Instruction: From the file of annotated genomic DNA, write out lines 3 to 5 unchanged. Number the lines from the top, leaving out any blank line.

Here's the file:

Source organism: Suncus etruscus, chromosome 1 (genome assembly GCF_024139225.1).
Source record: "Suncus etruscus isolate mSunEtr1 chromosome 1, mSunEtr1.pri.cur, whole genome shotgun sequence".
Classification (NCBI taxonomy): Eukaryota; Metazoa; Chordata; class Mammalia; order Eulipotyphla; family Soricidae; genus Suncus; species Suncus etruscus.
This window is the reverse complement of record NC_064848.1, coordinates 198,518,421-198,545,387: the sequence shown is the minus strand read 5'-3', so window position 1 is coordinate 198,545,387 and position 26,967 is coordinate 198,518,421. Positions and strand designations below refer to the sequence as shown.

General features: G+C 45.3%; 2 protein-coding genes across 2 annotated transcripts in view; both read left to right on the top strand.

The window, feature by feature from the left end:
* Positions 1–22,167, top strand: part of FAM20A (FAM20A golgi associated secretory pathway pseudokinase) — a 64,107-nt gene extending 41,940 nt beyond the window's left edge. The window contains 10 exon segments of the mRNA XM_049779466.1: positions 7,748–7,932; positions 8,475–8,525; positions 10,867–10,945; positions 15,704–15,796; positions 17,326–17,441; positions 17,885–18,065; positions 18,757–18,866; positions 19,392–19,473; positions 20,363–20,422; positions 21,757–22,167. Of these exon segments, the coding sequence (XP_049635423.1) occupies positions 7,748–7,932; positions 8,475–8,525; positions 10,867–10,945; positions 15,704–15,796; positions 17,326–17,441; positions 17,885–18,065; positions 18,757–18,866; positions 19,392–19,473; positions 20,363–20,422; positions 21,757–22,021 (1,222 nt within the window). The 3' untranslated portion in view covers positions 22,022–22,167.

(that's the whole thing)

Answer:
Classification (NCBI taxonomy): Eukaryota; Metazoa; Chordata; class Mammalia; order Eulipotyphla; family Soricidae; genus Suncus; species Suncus etruscus.
This window is the reverse complement of record NC_064848.1, coordinates 198,518,421-198,545,387: the sequence shown is the minus strand read 5'-3', so window position 1 is coordinate 198,545,387 and position 26,967 is coordinate 198,518,421. Positions and strand designations below refer to the sequence as shown.

General features: G+C 45.3%; 2 protein-coding genes across 2 annotated transcripts in view; both read left to right on the top strand.